Piecing Me Together by Renee Watson
Grades 7 and up
OverDrive: eBook
“For two years, Jade has been a scholarship student at a predominantly white private high school where she is one of few African-American students—the only one from her ‘bad' neighborhood in Portland, Oregon…. At school, Jade has many opportunities, steppingstones to move beyond her neighborhood someday, maybe even travel the world. But sometimes these opportunities and her white guidance counselor make Jade feel like a charity case. Through Jade's insightful and fresh narration, Watson presents a powerful story that challenges stereotypes about girls with ‘coal skin and hula-hoop hips' who must contend with the realities of racial profiling and police brutality.” –Kirkus Reviews

I’m Not Dying with You Tonight by Gilly Segal and Kimberly Jones
Grades 9 and up
OverDrive: eBook and audiobook
“A high school football game between rival schools sounds innocuous enough, right? This night will become anything but for seniors Campbell and Lena, as a racially motivated fight breaks out, leading to shots fired, a peaceful protest, and then, just as suddenly—looting, fires, chaos, a riot. Relatively unknown to each other before, cool, stylish Lena—obsessed with her up-and-coming but aloof rapper boyfriend—and new girl Campbell—accustomed to being abandoned by everyone in her life—are thrust together and forced to walk across the dangerous streets of Atlanta to make it to safety. But will the issues of internalized racism, poverty, and the role the media may play in increasing and inciting violence, bring the girls closer together or make them, physically and emotionally, miles apart?” –VOYA Reviews

All the Days Past, All the Days to Come by Mildred D. Taylor
Grades 9 and up
OverDrive: eBook and audiobook
“This absorbing historical novel concludes the five-volume story of the Logan family, which began in 1975 with Song of the Trees, followed by the Newbery Award–winner Roll of Thunder, Hear My Cry. Here, narrator Cassie, now a grown woman, describes an era of sweeping social change, which begins with the post-WWII Great Migration north and culminates with the civil rights movement. Cassie’s struggles and joys are decidedly adult, as she graduates from college and moves to Toledo to live with her brother’s family, seeks work in California, marries and becomes a widow, and eventually decides to fulfill a childhood dream of becoming a lawyer, a profession she eventually employs to register black voters in her home state of Mississippi.” –Publisher’s Weekly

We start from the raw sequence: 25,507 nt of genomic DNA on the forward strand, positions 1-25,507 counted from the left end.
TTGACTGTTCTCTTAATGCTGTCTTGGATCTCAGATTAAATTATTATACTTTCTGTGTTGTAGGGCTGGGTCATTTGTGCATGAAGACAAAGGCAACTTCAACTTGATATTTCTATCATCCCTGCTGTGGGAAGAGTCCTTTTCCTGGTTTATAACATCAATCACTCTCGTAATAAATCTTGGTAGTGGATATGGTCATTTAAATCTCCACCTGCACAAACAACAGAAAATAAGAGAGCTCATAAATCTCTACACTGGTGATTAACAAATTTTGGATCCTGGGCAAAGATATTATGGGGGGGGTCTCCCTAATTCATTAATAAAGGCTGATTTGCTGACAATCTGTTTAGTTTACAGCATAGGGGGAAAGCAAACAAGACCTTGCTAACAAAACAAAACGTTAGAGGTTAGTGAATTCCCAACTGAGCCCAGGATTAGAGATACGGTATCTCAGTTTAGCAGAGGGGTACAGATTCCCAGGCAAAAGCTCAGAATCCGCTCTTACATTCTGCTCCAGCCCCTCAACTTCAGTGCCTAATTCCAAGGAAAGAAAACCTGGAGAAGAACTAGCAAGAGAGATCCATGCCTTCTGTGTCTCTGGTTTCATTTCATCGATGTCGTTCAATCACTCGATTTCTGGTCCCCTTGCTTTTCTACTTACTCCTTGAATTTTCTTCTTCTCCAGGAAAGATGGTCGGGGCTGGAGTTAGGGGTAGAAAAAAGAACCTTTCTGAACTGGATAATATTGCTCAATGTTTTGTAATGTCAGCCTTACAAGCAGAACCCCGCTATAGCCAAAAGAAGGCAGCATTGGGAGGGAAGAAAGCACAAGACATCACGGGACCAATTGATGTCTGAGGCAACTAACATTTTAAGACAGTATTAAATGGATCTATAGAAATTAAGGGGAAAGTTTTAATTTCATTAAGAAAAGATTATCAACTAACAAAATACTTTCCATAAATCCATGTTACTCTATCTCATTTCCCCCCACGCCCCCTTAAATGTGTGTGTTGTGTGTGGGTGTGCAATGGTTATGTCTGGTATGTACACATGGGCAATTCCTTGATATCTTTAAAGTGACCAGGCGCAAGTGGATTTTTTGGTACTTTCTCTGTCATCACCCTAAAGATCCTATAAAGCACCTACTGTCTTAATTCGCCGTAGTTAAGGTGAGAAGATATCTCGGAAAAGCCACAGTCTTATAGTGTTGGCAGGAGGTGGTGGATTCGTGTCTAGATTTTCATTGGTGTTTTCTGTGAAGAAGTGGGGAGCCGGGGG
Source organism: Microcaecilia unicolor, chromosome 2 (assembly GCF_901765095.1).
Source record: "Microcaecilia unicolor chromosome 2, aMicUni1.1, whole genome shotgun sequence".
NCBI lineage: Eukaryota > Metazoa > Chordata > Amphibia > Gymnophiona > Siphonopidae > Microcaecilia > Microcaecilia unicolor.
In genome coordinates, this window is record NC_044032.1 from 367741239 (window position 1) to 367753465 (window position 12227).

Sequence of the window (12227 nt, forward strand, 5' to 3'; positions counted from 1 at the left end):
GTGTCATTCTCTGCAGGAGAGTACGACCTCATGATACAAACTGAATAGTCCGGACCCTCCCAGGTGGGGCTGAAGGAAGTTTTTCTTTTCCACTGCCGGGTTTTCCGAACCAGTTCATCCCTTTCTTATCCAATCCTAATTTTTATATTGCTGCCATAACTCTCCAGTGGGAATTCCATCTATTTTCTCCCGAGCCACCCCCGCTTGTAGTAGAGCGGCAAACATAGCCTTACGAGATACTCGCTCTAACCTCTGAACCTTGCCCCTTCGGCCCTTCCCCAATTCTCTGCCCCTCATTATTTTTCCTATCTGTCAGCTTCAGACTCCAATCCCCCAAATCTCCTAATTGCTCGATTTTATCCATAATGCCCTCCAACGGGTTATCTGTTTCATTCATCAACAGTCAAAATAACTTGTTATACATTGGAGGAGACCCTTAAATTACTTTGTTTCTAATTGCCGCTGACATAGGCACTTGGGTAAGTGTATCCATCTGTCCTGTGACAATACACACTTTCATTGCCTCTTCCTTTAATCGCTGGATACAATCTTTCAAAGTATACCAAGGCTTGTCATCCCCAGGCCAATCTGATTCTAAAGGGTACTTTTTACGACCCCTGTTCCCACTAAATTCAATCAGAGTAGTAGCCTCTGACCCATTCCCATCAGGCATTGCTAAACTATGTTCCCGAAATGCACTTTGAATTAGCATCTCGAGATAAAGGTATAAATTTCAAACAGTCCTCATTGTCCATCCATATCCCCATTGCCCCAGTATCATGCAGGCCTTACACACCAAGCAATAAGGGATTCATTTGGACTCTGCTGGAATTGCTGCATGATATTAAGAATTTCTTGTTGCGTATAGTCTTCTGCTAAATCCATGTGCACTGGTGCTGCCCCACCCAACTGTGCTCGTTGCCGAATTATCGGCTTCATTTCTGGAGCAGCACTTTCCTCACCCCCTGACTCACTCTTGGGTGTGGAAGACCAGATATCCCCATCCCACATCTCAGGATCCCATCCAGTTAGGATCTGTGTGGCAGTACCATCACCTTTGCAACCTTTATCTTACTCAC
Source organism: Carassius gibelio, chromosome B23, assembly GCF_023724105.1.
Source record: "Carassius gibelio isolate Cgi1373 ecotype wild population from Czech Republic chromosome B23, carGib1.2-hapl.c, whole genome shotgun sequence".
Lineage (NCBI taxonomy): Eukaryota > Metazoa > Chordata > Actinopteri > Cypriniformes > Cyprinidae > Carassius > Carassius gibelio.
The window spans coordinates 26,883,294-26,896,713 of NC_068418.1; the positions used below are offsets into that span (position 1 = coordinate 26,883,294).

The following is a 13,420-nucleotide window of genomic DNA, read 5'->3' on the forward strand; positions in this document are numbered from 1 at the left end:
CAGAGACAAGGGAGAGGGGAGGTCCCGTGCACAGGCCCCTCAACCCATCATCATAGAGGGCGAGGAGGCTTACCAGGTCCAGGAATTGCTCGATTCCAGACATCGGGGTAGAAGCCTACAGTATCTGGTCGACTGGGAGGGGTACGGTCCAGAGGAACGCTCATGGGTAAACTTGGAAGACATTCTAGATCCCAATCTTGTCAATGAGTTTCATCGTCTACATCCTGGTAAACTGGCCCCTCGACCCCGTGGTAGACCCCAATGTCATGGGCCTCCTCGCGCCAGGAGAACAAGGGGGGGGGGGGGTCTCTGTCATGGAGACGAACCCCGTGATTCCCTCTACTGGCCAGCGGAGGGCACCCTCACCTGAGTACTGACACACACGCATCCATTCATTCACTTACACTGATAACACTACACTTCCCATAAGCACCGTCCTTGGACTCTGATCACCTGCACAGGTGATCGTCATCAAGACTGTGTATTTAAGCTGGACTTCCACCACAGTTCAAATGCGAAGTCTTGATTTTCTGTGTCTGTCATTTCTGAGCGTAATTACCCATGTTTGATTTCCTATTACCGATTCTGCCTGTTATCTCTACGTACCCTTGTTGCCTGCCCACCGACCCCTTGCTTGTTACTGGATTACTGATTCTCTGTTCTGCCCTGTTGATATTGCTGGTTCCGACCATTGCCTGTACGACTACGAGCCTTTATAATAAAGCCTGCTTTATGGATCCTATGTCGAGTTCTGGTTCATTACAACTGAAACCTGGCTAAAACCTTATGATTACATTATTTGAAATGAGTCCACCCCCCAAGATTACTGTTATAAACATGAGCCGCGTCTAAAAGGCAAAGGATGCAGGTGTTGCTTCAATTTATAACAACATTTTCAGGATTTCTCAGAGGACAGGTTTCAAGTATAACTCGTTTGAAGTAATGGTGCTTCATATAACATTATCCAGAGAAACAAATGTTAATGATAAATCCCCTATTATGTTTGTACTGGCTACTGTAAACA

American Street by Ibi Zoboi
Grades 9 and up
OverDrive: eBook
Hoopla: eBook and audiobook
“After her mother is detained by immigration officials, Fabiola Toussaint has to finish her move from Port-au-Prince to Detroit alone. The tough-as-nails cousins and exhausted aunt who greet her in Michigan bear little resemblance to the warm family she had dreamed of when she was in Haiti. Left with a mother-size hole in her life, Fabiola begins the unsteady process of assimilation, holding on to her family's spiritual traditions while navigating the disconnectedness and violence of her new home. A sweet romance and her cousins' fierce and complex support ease the teen into a halfway space between worlds, but her eyes remain on the prize of reuniting with her mother. When Fabiola is approached by the police to inform on her cousin's volatile boyfriend in exchange for information about her mother, she must work around the gaps in her understanding to make some explosive decisions.” –School Library Journal

March: Book One by John Lewis
Grades 8 and up
OverDrive: eBook
Hoopla: eBook
“Beginning with a dream sequence that depicts the police crackdown on the 1965 Selma-Montgomery March, this memoir then cuts to Congressman John Lewis's preparations on the day of President Obama's inauguration. Lewis provides perspective on the occasion, explaining and describing his own religious and desegregationalist origins in Alabama, his early meeting with Dr. King, and his training as a nonviolent protester.” –School Library Journal

Categories: Authors & Books, Featured, Homepage Teens, Library News, and Teens.